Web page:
PILOT PROJECT FOR THE DEVELOPMENT OF PUBLIC SPEAKING SKILLS IN STUDENTS OF 4TH YEAR FOR THE DEGREE IN CHEMISTRY

Chemists can be involved in a wide range of activities, including teaching, research and businesses. Graduates in Chemistry have a broad knowledge in Chemistry, as well as a significant knowledge of other Sciences, such as Physics or Mathematics. As indicated in the report approved by the Spanish National Evaluation Agency, ANECA, future graduates should demonstrate the ability to communicate clearly and accurately in public, including both specialist and non-specialist audiences. To help them achieve this skill, a group of twelve lecturers (presently lecturing for this Degree) and nine PhD researchers proposed a Workshop entitled "Public Speaking". The workshop period was 40 hours (16 at the classroom and an estimation of 24 hours of homework).

The workshop was divided in 9 sessions. In the first one, a psychologist expert on public speaking gave a lecture to provide the students with hints and tricks to improve their communication skills. In sessions 2-5, the 27 students enrolled in the workshop gave oral presentations of a scientific article, with a maximum of 8 minutes in length. Next both degree students and faculty (including the PhD researchers) evaluated their performance using a rubric created for this purpose. Subsequently, all rubrics were collected and analyzed and a report with improvement suggestions was emitted.

On the other hand, the presentation was recorded. The students were asked to make a self-assessment of their performance. In their auto-evaluation, the words that appear most often were “fear”, “embarrassment”, “mockery”, and similar expressions. Due to this, session 6 consisted of group dynamics to strengthen the self-confidence and reduce the stress of public speaking. Finally, sessions 7-9 were devoted to a new oral presentation by the students. In this occasion each student choose the subject matter of their own presentations. Again, both students and faculty evaluated their performance using the same rubric.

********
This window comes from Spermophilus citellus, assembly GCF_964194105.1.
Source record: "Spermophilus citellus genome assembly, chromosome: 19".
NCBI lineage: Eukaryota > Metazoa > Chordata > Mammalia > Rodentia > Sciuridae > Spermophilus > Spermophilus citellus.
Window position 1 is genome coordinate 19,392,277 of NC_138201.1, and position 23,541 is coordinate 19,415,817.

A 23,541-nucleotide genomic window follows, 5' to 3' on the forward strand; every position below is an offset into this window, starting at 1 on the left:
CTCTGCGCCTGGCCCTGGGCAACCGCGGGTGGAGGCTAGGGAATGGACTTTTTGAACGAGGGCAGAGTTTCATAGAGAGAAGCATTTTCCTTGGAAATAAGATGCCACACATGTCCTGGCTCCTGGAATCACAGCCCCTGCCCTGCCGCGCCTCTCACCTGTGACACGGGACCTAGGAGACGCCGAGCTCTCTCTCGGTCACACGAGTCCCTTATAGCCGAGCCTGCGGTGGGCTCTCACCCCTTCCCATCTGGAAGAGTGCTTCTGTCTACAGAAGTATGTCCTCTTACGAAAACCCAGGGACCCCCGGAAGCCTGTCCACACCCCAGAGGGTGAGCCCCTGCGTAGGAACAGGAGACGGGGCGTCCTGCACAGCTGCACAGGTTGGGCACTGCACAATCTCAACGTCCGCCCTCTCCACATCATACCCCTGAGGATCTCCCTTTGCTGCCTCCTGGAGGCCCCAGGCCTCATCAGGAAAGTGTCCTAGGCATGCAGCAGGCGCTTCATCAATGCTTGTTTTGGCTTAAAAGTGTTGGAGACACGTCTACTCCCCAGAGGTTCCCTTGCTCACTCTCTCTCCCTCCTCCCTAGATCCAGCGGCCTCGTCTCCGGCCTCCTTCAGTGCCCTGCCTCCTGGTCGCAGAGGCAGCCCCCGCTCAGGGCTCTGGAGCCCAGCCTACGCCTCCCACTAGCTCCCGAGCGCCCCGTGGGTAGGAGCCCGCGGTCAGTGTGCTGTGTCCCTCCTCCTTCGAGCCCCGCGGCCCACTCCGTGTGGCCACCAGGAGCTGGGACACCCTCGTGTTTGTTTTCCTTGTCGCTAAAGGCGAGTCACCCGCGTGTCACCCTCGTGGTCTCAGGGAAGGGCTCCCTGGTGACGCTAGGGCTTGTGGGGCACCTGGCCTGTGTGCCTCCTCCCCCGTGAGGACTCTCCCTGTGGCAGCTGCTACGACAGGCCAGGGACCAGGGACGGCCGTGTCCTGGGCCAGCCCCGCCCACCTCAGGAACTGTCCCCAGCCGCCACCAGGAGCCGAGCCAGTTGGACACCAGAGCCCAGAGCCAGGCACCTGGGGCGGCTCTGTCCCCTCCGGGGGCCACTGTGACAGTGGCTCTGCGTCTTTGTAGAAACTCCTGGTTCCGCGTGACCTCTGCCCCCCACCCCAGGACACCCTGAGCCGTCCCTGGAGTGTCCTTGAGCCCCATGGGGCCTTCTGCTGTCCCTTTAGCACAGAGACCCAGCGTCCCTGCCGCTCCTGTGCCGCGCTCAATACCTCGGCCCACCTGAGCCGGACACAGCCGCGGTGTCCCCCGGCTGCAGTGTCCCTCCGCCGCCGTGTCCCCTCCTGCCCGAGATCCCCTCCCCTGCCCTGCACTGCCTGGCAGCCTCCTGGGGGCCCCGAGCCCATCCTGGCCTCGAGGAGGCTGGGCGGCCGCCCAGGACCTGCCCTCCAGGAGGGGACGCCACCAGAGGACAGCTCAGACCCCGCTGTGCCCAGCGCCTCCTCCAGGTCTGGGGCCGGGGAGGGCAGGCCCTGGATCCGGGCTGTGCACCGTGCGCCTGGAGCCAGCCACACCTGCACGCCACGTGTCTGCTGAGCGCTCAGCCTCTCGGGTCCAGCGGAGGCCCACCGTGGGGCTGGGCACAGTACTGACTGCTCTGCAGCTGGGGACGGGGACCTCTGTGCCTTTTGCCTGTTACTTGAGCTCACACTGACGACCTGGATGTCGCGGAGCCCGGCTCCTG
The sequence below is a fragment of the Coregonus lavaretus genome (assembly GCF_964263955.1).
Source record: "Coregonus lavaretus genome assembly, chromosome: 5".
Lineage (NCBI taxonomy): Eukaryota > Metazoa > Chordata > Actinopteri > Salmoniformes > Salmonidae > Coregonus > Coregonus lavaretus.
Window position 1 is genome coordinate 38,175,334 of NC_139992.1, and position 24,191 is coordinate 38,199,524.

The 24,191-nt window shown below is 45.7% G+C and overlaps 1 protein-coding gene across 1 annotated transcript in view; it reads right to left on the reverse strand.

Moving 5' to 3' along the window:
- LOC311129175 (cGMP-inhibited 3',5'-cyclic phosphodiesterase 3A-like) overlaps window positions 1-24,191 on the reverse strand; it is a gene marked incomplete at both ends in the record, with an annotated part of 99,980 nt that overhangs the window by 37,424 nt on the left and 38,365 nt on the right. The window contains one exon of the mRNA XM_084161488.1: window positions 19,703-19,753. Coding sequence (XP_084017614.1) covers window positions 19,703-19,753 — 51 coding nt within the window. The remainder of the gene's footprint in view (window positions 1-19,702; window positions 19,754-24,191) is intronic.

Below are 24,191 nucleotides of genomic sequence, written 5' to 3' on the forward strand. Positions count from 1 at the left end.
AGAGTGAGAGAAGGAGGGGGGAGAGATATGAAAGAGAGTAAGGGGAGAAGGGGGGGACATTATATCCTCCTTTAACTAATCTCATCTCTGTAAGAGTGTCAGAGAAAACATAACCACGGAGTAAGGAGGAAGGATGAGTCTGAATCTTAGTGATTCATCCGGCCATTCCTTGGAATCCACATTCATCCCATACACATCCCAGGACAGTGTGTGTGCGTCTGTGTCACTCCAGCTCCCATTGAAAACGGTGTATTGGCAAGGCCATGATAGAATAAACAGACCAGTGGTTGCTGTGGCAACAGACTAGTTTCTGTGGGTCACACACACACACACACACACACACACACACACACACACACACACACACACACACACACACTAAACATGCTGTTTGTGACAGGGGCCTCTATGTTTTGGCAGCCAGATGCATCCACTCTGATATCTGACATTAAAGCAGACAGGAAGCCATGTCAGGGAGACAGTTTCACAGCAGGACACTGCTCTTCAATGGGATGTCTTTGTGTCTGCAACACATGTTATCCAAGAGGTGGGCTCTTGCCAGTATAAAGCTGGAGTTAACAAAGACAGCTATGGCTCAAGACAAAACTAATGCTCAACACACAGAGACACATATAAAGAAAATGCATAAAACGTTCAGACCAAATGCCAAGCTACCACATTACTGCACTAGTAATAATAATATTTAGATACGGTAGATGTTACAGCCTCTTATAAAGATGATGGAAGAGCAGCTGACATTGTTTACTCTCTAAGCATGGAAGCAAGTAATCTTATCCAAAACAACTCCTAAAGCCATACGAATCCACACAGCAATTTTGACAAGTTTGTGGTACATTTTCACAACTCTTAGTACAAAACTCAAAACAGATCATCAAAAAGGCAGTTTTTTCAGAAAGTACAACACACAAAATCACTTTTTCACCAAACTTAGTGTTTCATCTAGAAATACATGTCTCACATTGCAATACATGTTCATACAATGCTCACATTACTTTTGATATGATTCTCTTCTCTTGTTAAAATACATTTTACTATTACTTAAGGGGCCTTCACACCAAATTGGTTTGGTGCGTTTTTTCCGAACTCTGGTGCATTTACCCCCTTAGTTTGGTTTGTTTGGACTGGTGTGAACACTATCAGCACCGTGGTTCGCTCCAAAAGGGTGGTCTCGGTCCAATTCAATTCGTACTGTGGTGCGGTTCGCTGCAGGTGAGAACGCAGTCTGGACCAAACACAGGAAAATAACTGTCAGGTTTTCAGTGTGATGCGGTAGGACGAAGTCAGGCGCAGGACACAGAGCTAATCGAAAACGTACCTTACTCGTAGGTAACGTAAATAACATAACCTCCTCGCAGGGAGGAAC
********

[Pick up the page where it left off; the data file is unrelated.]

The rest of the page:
Finally, the scores obtained in both presentations were analyzed. It was observed that usually, the peer students tend to give a better mark to the presentations than the faculty and, in general, the quality of the presentations improved, and public speaking skills were enhanced.

Acknowledgments:
The team is grateful to Servicio de Orientación y Formación Docente (SOFD, Project C_2015_63) and the Faculty of Sciences of the University of Extremadura for financial support.